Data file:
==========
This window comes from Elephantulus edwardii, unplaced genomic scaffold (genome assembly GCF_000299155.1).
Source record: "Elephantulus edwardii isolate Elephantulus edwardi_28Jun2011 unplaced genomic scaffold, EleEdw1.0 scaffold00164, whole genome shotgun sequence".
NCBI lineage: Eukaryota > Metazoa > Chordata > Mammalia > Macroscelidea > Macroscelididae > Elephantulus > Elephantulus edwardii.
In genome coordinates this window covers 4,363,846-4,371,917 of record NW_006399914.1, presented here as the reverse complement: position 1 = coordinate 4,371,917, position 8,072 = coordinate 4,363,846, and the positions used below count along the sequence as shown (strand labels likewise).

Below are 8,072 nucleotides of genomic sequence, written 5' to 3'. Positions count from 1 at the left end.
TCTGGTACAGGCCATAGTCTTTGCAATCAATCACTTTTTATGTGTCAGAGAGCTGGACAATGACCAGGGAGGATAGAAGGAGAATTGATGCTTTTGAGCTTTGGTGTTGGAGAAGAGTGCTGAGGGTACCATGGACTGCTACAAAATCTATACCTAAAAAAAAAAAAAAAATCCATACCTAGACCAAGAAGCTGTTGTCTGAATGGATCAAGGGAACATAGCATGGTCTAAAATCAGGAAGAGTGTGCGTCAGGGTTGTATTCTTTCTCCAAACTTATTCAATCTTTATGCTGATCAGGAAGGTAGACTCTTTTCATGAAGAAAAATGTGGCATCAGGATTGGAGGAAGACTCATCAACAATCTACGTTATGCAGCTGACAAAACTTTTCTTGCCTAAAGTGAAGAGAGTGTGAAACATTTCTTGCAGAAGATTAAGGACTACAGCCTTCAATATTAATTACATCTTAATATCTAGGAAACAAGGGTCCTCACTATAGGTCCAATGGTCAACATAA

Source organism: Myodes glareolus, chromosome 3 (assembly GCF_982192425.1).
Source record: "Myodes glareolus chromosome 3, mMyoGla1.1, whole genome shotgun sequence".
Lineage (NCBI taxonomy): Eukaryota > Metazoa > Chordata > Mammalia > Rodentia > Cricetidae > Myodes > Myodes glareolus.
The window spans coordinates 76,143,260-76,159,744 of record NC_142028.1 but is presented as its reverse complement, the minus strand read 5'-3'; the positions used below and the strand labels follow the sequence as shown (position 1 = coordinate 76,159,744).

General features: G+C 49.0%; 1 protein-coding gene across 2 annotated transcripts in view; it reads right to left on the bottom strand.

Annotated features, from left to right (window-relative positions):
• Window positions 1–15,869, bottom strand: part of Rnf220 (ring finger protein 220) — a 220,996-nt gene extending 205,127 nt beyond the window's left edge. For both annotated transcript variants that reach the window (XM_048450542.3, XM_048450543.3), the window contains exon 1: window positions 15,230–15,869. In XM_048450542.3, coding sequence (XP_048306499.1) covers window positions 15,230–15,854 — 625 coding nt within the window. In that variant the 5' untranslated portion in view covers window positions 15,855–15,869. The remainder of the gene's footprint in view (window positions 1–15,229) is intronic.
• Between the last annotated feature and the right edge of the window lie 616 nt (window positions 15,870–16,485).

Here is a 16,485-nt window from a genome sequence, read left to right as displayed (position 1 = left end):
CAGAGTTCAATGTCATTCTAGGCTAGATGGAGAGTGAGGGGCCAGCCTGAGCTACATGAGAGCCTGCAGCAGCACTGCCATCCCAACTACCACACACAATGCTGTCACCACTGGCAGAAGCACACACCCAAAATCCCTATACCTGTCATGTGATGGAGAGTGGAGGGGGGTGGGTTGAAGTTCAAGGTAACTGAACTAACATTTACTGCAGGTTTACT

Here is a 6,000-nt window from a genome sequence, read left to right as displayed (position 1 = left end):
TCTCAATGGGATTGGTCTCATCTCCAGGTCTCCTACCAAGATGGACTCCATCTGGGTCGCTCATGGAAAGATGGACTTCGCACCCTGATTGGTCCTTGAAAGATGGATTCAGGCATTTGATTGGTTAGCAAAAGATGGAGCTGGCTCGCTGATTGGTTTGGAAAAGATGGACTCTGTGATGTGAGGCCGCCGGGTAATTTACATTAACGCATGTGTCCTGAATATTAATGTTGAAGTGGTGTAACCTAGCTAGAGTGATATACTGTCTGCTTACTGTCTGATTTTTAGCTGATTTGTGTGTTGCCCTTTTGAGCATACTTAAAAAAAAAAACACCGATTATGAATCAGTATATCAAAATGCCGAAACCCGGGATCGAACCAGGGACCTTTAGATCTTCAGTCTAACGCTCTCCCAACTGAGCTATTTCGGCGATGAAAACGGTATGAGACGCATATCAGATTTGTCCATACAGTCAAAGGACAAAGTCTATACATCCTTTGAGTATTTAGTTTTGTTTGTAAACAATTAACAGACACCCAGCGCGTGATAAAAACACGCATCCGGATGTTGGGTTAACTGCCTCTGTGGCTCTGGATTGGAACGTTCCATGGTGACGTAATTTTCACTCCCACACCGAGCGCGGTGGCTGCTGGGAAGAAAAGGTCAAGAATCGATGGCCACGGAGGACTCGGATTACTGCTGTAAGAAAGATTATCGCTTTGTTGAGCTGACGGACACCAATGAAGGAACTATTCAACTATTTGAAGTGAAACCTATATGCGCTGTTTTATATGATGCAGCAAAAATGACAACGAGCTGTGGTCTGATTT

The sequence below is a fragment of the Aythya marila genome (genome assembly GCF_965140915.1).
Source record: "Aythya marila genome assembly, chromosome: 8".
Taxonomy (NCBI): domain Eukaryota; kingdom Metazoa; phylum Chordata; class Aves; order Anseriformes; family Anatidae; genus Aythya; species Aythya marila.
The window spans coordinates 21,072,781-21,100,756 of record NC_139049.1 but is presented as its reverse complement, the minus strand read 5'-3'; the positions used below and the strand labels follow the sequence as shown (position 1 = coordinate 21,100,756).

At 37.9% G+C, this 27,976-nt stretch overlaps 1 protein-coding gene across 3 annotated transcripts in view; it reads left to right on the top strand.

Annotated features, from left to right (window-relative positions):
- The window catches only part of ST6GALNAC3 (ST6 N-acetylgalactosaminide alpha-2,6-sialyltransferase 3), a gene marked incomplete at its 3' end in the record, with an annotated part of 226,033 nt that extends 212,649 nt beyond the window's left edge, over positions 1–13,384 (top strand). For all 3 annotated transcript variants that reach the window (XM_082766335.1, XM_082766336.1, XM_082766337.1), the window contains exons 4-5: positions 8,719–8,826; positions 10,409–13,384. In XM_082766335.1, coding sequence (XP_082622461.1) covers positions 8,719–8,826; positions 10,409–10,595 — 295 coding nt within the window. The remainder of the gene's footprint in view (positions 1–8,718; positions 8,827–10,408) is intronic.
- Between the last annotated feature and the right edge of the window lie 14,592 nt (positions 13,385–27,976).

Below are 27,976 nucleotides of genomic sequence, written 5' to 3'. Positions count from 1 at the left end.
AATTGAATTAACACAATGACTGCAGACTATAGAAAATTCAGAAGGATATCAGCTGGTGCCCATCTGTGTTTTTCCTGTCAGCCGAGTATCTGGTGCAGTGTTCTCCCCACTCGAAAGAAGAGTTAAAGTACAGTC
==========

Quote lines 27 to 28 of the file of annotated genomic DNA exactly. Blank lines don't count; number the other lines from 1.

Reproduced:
Below are 27,976 nucleotides of genomic sequence, written 5' to 3'. Positions count from 1 at the left end.
AATTGAATTAACACAATGACTGCAGACTATAGAAAATTCAGAAGGATATCAGCTGGTGCCCATCTGTGTTTTTCCTGTCAGCCGAGTATCTGGTGCAGTGTTCTCCCCACTCGAAAGAAGAGTTAAAGTACAGTC